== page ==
5 Sep — 3 Feb 19
Hanna Bekker vom Rath (1893–1983) was a native of Frankfurt, best known throughout Germany as a collector, art dealer and patron by this, her full name, having married Peter Bekker in 1920 and separated from him in 1928. Yet, throughout her life, she – the painter – signed all of her works with only “Hanna Bekker,” a name by which she is little known.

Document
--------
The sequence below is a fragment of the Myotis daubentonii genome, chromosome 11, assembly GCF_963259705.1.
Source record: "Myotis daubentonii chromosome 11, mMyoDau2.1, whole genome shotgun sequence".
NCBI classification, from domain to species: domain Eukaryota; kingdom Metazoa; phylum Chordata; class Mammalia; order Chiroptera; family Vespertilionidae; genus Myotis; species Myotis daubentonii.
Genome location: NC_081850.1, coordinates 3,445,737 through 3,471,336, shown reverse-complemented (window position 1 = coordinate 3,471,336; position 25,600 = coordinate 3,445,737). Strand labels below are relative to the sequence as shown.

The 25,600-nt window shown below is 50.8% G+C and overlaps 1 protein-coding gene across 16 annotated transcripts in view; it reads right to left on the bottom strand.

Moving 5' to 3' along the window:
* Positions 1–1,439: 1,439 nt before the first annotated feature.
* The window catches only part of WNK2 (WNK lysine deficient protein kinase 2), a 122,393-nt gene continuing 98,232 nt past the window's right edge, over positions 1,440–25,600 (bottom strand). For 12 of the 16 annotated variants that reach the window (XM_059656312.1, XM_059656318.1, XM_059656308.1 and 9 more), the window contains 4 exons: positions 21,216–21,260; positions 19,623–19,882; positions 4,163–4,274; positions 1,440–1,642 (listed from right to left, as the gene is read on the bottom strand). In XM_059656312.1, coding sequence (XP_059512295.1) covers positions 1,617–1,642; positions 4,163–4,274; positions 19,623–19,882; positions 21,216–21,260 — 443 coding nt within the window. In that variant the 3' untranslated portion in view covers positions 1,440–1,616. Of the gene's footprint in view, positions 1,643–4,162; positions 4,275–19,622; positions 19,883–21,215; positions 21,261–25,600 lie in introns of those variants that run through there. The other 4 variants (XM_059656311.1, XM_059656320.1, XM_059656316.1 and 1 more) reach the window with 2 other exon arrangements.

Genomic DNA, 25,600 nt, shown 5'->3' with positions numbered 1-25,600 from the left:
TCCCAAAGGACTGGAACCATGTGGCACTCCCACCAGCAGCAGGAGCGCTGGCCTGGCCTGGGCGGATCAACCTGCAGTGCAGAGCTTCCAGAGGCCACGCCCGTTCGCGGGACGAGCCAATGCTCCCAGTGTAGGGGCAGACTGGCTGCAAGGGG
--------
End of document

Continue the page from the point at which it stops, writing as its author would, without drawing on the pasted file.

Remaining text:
Remarkably, the young Hanna vom Rath had set her sights on becoming a “full-time” artist before embarking on her career as an ambassador of Expressionist painting. She studied first, around 1914, with Ottilie W. Roederstein in Hofheim and, later, during the First World War, in Stuttgart with Ida Kerkovius and Adolf Hölzel, whose prismatic pictorial worlds shaped her imagination. In the 1920s, her priorities gradually began to shift away from her own artistic production to a life in an inspiring artistic environment. This shift may have been brought about by her introduction to the Wiesbaden collector and patron Heinrich Kirchhoff (1874–1934), whom she visited twice. She sought contact with artists and found her calling, when these avant-garde “free spirits” became subject to persecution by the National Socialist regime. She supported them wherever possible in these darkest days of 20th-century German history. In 1964, she was awarded the Federal Cross of Merit for this significant social commitment. Yet, her work as collector and patron overshadows “Hanna Bekker” as an active artist, who produced works throughout her career. Her oeuvre of still lifes, portraits and landscapes, in styles ranging from Expressionism to New Objectivity – has yet to be discovered.